I suspect the Hungarian clans didn’t like that influx of foreigners and their new and different ways. Therefore, I guess, the king had to give some kind of explanation for his importations of foreigners into the country. So, he came up with this “excuse.”

    Later, in the nineteenth and twentieth centuries, this one sentence in Stephen’s “Remonstrances” to his son came handy as a propaganda tool for Hungarians for the justification of Hungarian supremacy within Greater Hungary.

  17. Dear Eva S. Balogh,

    to quote a classic: ‘how absurdly simple’. Thank you for your illuminating explanation. This is a precious gift, not a Trojan horse.

  18. The arguments are moot. The CC will be soon packed with two other judges and the majority will be ensured. Sure, they will from time to time prick the government a little, so as to not look prejudicial (they want to show that not just to the outside world but they also need the personal phantasy of being independent of the revered Orban) but will not act against the present government in any serious manner.

    [It's academic now, but look for the decision of prior voters' registration. I am predicting that the restrictions will either completely accepted or in a minor part struck down which again will show how strong and independent the court is, while leaking the planned repeal so that Orban can amend the constitution the next day the resolution comes out, to override the minor repeal. This way the court's prestige will remain (they think, but the general public has no idea anyway) but in practice no power constituent (mostly Orban) will be worse off. They will ensure the Orban will have a shot wit his own gerrymandered districts, restricted voter base etc. etc.]

    In addition, any new government (even if it possessed a 2/3 majority) will be quickly castrated if it wanted to even govern or wanted to change the present constitutional set up (especially if a new government would give back the now lacking jurisdiction – however no sane new government would give back any jurisdiction to a court that is fiercly loyal to Orban’s commands, where leaking of info to party media is rampant etc.).

    This decision was an anomaly, not something that proves how healthy the the CC is. I agree with the point that Orban can now ‘prove’ to people not acquainted with the realities how independent the judiciary is, when in fact he will continue to have complete control over it even in opposition.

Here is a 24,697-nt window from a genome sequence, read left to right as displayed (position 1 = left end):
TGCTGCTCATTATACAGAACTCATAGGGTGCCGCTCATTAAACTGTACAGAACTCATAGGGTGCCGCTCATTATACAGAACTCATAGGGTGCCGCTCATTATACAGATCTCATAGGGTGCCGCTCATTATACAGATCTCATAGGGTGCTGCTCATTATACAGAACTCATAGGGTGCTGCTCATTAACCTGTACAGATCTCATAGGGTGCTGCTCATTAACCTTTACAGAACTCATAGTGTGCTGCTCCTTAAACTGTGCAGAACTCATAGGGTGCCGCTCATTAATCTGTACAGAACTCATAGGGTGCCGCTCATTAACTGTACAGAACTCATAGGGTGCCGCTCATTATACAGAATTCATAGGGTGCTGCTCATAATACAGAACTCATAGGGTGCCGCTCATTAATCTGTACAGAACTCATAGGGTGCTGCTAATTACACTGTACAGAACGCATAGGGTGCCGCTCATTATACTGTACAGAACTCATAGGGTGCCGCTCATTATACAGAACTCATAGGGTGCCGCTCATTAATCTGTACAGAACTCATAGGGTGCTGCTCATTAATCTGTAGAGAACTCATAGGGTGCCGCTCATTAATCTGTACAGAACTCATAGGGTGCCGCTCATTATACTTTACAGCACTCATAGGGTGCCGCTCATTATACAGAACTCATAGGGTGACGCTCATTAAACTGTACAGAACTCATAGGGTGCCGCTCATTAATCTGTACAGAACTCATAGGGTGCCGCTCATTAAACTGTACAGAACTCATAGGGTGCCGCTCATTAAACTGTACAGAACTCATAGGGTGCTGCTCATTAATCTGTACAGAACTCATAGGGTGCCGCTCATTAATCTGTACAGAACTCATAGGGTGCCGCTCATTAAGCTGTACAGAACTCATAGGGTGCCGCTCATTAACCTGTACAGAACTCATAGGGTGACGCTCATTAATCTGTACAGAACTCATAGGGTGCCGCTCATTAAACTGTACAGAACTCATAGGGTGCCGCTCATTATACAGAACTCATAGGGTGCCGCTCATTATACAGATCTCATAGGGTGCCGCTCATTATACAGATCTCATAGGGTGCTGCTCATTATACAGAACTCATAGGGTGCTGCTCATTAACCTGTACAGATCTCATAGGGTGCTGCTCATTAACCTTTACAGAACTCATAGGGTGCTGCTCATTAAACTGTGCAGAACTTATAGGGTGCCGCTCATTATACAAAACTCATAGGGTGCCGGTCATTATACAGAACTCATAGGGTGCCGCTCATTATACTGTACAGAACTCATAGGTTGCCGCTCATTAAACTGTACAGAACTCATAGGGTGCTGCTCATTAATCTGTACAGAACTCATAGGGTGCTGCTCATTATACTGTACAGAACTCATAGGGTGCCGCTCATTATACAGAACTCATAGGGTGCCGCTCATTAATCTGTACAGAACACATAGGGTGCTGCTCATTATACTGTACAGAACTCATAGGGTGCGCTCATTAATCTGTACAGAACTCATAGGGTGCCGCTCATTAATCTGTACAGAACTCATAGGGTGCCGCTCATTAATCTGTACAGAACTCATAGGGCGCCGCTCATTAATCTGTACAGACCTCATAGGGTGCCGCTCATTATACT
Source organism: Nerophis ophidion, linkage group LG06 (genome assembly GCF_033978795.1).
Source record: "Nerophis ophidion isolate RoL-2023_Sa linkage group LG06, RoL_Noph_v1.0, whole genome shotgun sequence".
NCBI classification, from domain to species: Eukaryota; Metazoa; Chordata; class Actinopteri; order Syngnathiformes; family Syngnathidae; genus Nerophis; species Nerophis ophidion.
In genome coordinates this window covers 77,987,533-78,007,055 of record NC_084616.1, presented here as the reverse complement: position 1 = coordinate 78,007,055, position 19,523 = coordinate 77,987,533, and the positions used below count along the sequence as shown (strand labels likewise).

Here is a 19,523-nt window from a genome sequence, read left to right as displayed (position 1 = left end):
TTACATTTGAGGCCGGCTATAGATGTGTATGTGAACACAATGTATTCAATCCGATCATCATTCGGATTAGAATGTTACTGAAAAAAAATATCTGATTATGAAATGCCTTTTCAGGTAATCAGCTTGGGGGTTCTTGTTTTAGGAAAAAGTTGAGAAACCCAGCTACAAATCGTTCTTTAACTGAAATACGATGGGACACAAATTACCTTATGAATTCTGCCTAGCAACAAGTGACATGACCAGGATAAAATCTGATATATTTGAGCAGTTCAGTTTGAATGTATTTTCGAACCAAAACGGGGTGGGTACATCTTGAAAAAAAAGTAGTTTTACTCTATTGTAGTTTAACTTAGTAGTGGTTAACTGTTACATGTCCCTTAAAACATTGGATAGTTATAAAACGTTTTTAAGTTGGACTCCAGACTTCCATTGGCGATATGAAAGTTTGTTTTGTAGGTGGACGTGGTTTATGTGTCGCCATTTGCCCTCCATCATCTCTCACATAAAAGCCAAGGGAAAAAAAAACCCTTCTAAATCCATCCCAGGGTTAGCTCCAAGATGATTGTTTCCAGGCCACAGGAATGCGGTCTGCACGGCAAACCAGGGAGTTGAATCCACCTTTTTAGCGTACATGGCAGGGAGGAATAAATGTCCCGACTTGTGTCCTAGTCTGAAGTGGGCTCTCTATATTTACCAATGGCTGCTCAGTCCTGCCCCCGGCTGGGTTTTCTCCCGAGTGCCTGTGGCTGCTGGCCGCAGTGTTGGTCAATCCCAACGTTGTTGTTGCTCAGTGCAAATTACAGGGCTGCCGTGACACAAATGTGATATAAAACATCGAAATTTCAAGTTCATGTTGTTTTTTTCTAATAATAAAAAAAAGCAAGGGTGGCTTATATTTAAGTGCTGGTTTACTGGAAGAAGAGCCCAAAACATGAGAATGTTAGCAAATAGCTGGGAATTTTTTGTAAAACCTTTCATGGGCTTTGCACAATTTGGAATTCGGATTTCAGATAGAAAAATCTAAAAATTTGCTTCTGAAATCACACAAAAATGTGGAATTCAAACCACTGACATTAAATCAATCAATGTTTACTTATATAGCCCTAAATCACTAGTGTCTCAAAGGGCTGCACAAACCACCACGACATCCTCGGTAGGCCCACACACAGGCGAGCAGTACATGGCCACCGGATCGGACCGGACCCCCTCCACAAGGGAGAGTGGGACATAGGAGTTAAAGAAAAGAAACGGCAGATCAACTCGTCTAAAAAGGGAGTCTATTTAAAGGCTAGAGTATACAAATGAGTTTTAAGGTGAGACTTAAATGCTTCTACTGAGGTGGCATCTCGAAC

This Arato guy is a bit pompous, but whatever. He sounds pretty coopted to me who looks the Hungarian situation from afar while sipping double lattes in a Fifth Avenue cafe.

  19. Dear Nutty Prof,

    On the contrary, I think the arguments are riper than ever. The CC at the end of its decision openly claimed that it has jurisdiction to review constitutional amendments [incorporating judge Bragyova's and Kiss' dissenting opinion in 61/2011. (VII. 13.) AB Decision], so the second amendment is no cure for Orbán’s attack against the judiciary.

    Moreover, the amendment only deals with the time-factor (not remedying the above-65-judges-claim), does not address the property and the right to bear public official issues. Moreover, on Tuesday, the ECHtR handed down a right to be heard decision that can be applied to the Hungarian judiciary’s situation.

    I am also aware that next year two or three (what if the ombudsperson will a current CC judge elected before 2010? Westerners, including the Union and the Venice Commission will have no room to complain, yes, that would be tricky as Run DMC raps) new CC judges will enter office. But, in politics, one year or even half a year might change a lot. Tum spiro spero.

    Especially, knowing that Strasbourg and Luxemburg courts are not seated in Hungary.

  20. Dear Lupus, I believe that you are being very optimistic. The problems with the Hungarian CC run much deeper than this single judgment, therefore optimism is by no means warranted. Re the judiciary case, one might indeed expect some (though maybe even conflicting) resolutions coming from various other courts, but will the dismissed judges work again? Or will the process look like the IMF ‘negotiations’? Meanwhile time is running out (obviously this is a strategy) and the judges get older, effective remedy is a big question. But most of all, will the CC look as a court which is able to deliver effective legal remedy?

    When something is being said the question always is what is it that is not being said? (Although I guess Freud mean this in a different way). While everyone is dealing with the consequences of this single judgement, no attention is being paid to other – more pressing and more fundamental – issues (or even concrete cases) related to the CC. The ridiculous quality of the constitution, the astonishingly low professional quality (as reflected by the dissenting opinions) of a significant number of judges (but soon they will be the majority), the number of judges (15 for a country like Hungary where there are only 9 judges in the US and the deal with statutory issues as well) which is very difficult to manage and thus work out a coherent jurisprudence [and what do all of these facts reflect?] etc. etc.

    The complete rearrangement of the 1989 constitutional setup which constitution in no way hindered effective government and of course was not ‘stalinist’ (as claimed in a blatant political lie by the present government) was completely unwarranted. However, obsessive dealing with power issues (for which the lawyer-heavy Fidesz has arguably more affinity) as opposed to policy issues, resulted in the current chaos. And the chaos, I am afraid, will only grow.